Etling has played through back pain for months, according to Ross Dellenger from The Advocate, and this procedure should remove that pain.

In a possibly related story, Etling went 4-of-11 for 53 yards in LSU’s spring game.

A transfer from Purdue, Etling appeared in 11 games for the Tigers last season, completing 160-of-269 passes (59.5 percent) for 2,123 yards (7.9 yards per attempt) with 11 touchdowns against five interceptions.

Etling’s recovery from Monday’s procedure is expected to be a short one.

Willie Taggart defends Oregon’s offseason workouts in interview

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Things got off to a rocky start for new Oregon head coach Willie Taggart. Among the issues Taggart was forced to deal with soon after accepting the job of head coach at Oregon was players falling ill during and after offseason workouts.

Three Ducks were hospitalized in January to treat symptoms of rhabdomyolysis, a product of overworking leading to soft tissue and possible kidney damage. Oregon suspended strength and conditioning coach Irele Oderinde following the hospital treatments to players, and questions about his certification were thrust under a microscope. Despite the unfortunate situation in Eugene, Taggart has defended his program’s workout routine in an interview with Stewart Mandel of FOXSports.com.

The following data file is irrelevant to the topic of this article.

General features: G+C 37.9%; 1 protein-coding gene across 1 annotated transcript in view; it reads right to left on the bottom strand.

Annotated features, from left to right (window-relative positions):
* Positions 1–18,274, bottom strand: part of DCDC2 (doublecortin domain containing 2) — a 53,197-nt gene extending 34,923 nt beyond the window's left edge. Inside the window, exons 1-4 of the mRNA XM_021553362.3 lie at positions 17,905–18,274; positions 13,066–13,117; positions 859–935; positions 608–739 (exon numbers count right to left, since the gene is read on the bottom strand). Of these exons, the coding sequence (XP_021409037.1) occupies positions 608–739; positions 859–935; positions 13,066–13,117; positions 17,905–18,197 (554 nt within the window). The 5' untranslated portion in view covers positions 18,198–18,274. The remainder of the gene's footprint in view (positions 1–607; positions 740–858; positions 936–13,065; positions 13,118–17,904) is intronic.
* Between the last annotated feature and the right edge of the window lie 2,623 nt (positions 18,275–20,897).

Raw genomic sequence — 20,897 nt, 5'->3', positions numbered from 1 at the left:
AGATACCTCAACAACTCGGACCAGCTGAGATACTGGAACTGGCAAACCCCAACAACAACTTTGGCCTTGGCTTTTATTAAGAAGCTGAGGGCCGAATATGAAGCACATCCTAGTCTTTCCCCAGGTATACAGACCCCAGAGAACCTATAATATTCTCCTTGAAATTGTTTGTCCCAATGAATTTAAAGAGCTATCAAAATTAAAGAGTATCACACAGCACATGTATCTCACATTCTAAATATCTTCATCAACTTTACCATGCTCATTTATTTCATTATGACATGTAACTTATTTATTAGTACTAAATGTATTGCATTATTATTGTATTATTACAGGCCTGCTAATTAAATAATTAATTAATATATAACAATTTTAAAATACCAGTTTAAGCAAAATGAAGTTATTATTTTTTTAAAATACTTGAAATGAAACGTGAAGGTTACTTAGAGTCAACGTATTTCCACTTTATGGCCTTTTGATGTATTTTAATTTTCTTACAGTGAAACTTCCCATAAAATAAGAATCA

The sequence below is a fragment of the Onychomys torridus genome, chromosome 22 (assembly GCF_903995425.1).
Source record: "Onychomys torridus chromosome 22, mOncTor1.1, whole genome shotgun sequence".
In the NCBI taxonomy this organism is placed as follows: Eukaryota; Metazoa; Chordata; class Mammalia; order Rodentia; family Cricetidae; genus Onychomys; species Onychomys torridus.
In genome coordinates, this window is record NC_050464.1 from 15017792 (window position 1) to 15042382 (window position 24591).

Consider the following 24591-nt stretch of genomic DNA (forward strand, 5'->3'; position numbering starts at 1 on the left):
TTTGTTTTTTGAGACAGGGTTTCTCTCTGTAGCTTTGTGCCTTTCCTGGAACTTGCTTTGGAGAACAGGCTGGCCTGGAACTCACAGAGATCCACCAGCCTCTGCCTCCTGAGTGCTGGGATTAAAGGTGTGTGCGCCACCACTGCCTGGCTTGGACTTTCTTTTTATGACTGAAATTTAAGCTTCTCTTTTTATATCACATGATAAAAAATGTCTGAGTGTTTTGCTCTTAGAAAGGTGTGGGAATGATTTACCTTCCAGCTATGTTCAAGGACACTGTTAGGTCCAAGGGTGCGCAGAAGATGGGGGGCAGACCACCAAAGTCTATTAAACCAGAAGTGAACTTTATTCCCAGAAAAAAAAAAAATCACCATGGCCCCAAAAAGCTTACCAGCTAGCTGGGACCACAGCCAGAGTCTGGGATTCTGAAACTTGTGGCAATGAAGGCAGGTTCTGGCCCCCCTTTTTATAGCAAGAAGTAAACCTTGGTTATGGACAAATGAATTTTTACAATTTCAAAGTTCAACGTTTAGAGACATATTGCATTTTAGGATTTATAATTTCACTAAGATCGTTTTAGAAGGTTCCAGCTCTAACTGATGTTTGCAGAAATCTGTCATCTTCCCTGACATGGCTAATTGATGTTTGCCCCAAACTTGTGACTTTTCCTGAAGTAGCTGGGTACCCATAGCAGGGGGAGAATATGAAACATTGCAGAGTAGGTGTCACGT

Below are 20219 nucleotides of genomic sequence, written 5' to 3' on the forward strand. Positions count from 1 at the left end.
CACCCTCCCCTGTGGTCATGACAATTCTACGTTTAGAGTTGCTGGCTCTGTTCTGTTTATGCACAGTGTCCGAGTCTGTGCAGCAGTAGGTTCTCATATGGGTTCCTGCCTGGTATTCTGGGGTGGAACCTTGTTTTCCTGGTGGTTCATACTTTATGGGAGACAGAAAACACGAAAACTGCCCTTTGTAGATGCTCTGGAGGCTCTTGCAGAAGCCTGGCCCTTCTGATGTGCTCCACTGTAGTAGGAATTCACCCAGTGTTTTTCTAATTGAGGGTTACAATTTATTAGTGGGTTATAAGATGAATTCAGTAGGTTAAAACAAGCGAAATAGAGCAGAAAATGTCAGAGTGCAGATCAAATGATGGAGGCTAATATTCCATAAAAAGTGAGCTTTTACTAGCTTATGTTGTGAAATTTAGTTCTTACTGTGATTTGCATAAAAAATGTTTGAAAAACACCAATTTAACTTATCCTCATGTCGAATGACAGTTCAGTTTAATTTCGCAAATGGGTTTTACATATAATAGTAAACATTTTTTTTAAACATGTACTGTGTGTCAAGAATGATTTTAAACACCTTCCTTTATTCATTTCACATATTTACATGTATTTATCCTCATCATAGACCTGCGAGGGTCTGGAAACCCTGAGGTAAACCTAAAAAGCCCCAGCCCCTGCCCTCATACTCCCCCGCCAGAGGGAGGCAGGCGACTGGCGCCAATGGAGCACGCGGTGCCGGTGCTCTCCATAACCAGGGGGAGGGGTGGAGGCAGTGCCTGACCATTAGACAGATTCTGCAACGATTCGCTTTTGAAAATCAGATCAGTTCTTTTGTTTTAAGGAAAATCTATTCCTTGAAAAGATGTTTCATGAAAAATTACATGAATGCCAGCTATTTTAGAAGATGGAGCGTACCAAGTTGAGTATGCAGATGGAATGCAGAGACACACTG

“We know we didn’t do anything to try to hurt our kids. We’d done [the same program] everywhere we’ve been and never had a problem,” Taggart explained in the interview. “I think our guys just overworked themselves and didn’t hydrate. … They were trying to impress the new coaches.”

It seems Taggart has been trying to raise the bar at Oregon and find a way to make his new players tougher overall. That is a common strategy for a new coach in a new program, so Taggart’s mission is not unique in that sense.

Maybe it was just a tough physical transition in the approach to workouts after years of Chip Kelly and Mark Helfrich running the show. Will this all pay off in the end? Taggart sure hopes so.

Ohio State claims 2017 national championship… for spring game attendance